The first element, purpose means that your employees are motivated to achieve their goals and have a better understanding of their role, and feel a sense of fulfilment. The second, social, involves encouraging and supporting relationships in the workplace, as well as arranging social events after work, where you can get to know one another better. The third, financial, is the management of finances, to reduce stress and increase security. Ensure that your staff feel confident in confiding in you about any financial concerns they may have, or possibilities of financial incentives and rewards for hitting targets.
Community, is a commitment to liking your place of work, the culture it offers, and take pride in the people you work for. The final element, physical, is providing the right facilities or incentives for your staff to eat healthily and exercise regularly. Make sure that you rate all your employees on these five elements, to achieve the best results.
4. Think long-term
Assess your values, long-term goals and vision for the future. Are you looking to recruit? Perhaps you are thinking of moving office? All these factors can also affect your employees, so make sure you consult with them first, before making a final decision.
Employee development is also a long-term initiative, but can lead to short-term benefits from increased loyalty and performance to increased levels of engagement. Provide a vision for the future. Reward your employees well, those that work hard should reap the benefits. Review your mission and vision statement to determine your future success and how you recruit new employees.
Make sure that you review and modify your plans regularly. Schedule time in your business calendar weekly so you can reassess your plan in terms of progress, setbacks or changes. Define the purpose of your long-term goals. You may, for example be wanting to be more socially conscious, and focus on interacting with and giving back to the local community. Or perhaps you are looking to improve customer service and retention rates. You may even be looking to scale your company, through outsourcing or hiring. Do not be afraid to set your expectations high.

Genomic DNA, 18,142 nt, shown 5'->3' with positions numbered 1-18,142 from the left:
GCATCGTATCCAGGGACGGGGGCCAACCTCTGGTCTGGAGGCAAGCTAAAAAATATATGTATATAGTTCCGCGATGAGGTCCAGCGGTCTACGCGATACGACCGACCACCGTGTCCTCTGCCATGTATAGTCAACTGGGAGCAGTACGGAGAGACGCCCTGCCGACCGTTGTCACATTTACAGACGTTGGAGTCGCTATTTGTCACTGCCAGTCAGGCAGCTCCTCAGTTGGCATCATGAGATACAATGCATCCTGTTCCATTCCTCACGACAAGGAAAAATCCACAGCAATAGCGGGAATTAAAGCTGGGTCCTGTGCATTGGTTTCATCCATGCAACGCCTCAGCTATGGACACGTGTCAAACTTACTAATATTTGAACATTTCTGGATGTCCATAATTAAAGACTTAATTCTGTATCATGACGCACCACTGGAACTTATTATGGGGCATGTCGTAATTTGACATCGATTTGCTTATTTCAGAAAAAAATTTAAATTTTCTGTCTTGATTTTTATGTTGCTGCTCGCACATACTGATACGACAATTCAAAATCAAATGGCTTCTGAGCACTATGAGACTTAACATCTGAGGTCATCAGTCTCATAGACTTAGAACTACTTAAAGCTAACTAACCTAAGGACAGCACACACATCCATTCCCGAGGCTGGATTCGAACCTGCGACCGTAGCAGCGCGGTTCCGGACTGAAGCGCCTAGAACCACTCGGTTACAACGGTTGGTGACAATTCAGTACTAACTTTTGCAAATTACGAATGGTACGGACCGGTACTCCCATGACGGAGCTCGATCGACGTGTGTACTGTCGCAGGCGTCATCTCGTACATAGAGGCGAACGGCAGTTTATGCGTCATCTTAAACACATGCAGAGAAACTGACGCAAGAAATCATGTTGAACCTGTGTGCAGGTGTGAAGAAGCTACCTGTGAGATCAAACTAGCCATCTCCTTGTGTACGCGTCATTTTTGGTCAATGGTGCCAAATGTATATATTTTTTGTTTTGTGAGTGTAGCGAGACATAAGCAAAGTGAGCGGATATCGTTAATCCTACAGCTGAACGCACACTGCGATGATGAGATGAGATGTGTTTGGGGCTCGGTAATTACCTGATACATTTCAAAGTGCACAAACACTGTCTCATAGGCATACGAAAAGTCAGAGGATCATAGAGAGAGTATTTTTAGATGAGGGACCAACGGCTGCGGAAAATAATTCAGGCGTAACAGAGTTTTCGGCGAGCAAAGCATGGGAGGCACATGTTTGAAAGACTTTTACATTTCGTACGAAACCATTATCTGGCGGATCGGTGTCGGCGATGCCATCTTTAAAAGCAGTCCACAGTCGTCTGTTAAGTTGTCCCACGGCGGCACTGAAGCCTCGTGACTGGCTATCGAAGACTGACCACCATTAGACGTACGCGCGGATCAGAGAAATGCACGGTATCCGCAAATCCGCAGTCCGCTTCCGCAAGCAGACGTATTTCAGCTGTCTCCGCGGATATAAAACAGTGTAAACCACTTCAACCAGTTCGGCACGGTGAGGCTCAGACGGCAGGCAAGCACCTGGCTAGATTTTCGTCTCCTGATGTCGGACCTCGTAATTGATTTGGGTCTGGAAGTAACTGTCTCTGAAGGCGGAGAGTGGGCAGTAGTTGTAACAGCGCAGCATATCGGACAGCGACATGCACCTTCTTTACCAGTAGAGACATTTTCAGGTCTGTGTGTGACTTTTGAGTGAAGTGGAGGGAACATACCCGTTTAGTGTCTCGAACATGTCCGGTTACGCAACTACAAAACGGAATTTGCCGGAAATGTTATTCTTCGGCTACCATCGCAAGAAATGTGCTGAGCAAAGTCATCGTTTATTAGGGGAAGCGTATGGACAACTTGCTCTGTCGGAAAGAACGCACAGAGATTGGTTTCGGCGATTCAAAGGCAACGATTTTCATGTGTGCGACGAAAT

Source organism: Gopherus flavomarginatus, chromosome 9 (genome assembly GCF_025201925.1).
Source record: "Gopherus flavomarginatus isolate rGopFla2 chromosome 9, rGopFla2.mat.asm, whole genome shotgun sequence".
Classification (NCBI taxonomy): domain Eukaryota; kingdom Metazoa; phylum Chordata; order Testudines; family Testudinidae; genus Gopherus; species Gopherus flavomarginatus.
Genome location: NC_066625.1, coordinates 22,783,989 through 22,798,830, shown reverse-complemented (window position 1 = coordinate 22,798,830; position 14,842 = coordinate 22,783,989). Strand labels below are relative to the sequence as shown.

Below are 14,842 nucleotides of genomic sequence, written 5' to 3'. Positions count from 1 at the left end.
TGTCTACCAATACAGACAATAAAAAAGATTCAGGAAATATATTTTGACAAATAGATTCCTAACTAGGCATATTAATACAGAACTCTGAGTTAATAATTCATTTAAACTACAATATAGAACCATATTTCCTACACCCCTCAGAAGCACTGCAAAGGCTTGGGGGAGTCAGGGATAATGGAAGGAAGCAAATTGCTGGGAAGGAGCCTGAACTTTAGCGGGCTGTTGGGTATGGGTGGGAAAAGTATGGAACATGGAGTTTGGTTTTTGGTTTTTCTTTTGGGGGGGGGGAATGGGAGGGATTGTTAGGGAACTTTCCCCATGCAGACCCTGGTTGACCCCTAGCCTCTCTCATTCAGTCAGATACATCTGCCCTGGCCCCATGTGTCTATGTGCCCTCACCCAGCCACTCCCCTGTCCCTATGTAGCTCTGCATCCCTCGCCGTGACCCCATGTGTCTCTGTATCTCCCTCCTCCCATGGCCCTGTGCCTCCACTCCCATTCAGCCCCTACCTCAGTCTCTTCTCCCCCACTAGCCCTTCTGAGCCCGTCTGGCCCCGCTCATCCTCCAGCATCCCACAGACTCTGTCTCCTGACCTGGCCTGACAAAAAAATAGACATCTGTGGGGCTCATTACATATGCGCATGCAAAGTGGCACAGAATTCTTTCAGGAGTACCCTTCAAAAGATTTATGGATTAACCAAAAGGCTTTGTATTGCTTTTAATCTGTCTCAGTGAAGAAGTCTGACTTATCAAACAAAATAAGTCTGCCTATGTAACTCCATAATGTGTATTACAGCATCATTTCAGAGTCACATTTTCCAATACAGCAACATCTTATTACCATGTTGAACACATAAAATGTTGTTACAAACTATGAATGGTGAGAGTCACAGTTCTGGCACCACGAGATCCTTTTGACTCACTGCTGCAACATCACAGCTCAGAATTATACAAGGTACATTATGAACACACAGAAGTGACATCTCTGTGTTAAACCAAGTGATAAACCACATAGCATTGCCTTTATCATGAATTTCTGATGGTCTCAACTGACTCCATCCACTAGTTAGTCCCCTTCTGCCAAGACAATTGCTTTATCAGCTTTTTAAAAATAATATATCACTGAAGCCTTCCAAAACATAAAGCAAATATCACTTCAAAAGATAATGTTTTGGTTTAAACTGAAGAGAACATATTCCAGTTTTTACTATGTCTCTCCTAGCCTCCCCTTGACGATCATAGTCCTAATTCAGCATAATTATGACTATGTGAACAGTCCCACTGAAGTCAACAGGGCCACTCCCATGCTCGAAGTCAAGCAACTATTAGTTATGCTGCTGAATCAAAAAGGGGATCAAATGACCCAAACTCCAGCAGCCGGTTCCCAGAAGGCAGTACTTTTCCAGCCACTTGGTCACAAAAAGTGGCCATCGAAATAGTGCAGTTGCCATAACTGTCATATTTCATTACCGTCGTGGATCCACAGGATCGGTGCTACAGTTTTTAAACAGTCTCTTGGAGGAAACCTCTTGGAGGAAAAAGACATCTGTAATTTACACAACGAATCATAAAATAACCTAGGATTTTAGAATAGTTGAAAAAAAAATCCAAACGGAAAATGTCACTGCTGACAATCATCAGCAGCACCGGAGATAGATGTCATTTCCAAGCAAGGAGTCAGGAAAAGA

5. Introduce new employee initiatives
Any employer should be open to new opportunities for their employers, and be inviting, not pushy, when it comes to advocating the importance of positive health and wellbeing initiatives that empower all. Let your employees take ownership over this. Ask them directly what would incentivise them to work harder. It could be anything from a wellness day, your employees can take off guilt free, or an office day trip, or event when targets have been met, like Go Karting, or an Outdoor Cinema experience.
Have themed office days, like a “bring your pet to work” day, or a “wear casual clothes” day to boost employee morale and kill monotony at work. Encourage fairness in the workplace, by offering equal salary pay to all your staff. Recognise and encourage innovation and celebrate the achievements of your employees, no matter how big or small. Celebrate birthdays, retirements, new promotions, newcomers and make everyone feel an important part of your office culture. Give and receive regular feedback. Schedule walking meetings to help re-energise your colleagues and get some fresh air. Allow your employees to work from home or remotely, and have meetings in local coffee shops.
Encourage individuality, and for your employees not to be shy to showcase their personality inside and outside of work. Uncover what drives and motivates them, what hobbies they enjoy and how they like to interact socially. If you have an employee who is introverted but creative, then allow them space to work alone by creating quiet spaces, or letting them listen to music.
The key to improving business performance and tackling health issues is to listen. Embrace change, and accept when things need improving.